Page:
do not adhere to the tiny-files rule.  So now I'm going to pick an arbitrary
  class from C# and count methods.  The class had better be a *non-trivial*
  one, something that wouldn't be one line of Haskell, for example.
  Let's try System.Drawing.Drawing2D.Matrix.  Excluding inherited things,
      1 constructor
      5 properties
     15 METHODS
  For a total of 21 all up.  Oh wait, 8 of the methods are overloaded, so
  there are actually at least 29 methods.

  Sounds like the C# class library does not follow this rule either.

  Well, let's try something that's not a language implementation.  I often
  use R to plot graphs.  Maybe I should use Java.  Let's take a look at
  JFreeChart.  Oh my gosh, my head hurts.  Object orientation seems to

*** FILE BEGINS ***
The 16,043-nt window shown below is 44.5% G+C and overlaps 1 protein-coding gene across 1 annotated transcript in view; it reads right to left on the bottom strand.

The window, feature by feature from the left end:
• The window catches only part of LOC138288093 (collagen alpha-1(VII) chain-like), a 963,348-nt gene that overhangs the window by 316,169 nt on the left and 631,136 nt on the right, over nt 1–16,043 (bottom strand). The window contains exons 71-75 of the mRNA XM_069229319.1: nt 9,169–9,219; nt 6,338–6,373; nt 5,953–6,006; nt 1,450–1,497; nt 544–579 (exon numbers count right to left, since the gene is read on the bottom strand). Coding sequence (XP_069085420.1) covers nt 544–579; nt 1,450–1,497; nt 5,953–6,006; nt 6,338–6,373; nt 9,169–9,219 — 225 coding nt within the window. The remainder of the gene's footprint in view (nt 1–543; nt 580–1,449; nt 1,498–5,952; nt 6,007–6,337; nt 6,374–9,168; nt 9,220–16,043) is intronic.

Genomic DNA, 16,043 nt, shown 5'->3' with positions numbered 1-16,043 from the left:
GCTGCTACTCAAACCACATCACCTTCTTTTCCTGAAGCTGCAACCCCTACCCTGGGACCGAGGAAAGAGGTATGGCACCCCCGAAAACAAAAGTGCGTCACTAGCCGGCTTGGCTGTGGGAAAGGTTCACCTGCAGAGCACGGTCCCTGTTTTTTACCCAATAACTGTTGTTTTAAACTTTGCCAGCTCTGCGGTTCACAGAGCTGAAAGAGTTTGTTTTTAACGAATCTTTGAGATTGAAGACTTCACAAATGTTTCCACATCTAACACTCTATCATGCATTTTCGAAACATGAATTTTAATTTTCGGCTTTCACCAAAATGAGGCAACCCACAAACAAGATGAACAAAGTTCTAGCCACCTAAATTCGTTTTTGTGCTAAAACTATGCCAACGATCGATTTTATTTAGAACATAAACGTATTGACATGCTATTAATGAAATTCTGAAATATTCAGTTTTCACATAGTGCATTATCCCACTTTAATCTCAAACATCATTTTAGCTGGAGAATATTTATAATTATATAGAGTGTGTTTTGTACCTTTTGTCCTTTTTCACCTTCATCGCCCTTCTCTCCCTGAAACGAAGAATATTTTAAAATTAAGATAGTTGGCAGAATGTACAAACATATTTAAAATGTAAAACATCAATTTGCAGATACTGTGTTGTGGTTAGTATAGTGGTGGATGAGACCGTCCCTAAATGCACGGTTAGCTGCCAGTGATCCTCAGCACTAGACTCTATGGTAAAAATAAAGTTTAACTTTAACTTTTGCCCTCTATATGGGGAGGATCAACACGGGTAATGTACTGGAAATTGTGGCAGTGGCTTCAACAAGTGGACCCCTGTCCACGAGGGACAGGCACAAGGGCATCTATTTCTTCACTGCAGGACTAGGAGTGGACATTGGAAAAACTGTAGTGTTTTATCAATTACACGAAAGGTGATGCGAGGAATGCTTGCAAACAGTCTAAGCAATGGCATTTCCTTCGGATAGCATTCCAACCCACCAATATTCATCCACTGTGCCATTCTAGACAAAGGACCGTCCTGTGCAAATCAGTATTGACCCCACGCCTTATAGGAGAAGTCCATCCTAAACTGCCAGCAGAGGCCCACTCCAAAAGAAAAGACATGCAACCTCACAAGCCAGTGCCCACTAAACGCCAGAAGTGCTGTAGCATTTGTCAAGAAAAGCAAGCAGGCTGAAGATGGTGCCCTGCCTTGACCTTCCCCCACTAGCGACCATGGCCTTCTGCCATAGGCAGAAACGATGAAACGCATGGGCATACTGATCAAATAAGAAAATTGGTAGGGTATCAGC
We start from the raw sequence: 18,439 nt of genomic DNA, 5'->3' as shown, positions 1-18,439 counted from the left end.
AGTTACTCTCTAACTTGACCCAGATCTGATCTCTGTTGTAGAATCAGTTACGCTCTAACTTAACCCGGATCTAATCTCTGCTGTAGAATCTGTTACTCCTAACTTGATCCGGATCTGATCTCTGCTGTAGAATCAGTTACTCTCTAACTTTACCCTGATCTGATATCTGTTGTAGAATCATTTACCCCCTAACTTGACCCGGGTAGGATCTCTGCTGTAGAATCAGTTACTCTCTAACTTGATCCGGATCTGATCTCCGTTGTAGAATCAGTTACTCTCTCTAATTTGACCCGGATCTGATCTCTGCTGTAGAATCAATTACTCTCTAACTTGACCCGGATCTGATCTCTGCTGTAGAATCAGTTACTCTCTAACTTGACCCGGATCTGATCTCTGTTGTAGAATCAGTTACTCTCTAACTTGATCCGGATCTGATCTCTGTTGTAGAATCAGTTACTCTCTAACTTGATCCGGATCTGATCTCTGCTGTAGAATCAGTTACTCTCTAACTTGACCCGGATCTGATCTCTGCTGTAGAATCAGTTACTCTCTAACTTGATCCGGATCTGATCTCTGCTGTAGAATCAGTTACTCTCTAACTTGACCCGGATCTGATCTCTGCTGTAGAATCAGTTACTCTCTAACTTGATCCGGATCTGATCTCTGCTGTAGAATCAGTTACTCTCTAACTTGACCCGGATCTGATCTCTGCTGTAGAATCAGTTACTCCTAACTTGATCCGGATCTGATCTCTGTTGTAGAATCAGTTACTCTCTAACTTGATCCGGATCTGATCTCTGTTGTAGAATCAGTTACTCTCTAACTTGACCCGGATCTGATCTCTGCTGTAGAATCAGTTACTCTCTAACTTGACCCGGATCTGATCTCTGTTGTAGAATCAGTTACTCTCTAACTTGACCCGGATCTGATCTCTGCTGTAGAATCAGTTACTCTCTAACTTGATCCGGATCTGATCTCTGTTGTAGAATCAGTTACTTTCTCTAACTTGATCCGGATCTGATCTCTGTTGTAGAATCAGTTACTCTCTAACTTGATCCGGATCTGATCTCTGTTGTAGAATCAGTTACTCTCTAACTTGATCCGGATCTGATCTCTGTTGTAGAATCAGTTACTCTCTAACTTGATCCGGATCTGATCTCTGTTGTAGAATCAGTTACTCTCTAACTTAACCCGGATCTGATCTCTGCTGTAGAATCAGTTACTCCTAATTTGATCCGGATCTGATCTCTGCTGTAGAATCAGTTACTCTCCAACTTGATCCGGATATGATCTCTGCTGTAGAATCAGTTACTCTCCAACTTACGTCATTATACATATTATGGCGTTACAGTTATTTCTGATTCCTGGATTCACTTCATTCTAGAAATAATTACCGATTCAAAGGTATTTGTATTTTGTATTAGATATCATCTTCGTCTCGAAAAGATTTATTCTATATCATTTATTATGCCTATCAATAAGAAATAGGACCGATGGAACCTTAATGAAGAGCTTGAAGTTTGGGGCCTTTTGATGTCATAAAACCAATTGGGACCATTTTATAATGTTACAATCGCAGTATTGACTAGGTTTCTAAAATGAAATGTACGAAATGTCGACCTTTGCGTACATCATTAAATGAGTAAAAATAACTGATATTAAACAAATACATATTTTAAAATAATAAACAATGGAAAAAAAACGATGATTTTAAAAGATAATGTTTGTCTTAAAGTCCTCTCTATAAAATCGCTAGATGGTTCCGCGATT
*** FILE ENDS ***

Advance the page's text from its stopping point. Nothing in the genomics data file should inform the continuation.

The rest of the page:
drive people mad with an urge to reify everything.  One thing you MUST
  come to terms with if you are going to plot graphs is axes.
     15 visible static variables
      1 constructor
     72 methods

  Now let's try something I am working on, an SML implementation of Dijkstra's
  arrays, as used in "A Discipline of Programming".  To *be* an implementation
  of Dijkstra arrays, we need
  - a constructor
  - an indexed getter
  - an indexed setter
  - 3 properties lob, hib, dom
  - 2 properties top, bot
  - 2 adders hiext, loext
  - 4 removers hirem, hipop, lorem, lopop
  - 1 origin shifter
  - 1 element swapper
  for a total of 16 functions/methods.

  To make a Dijkstra array act like other collections in the SML Basis Library,
  I need at least 23 more functions.  With a header comment, the *interface*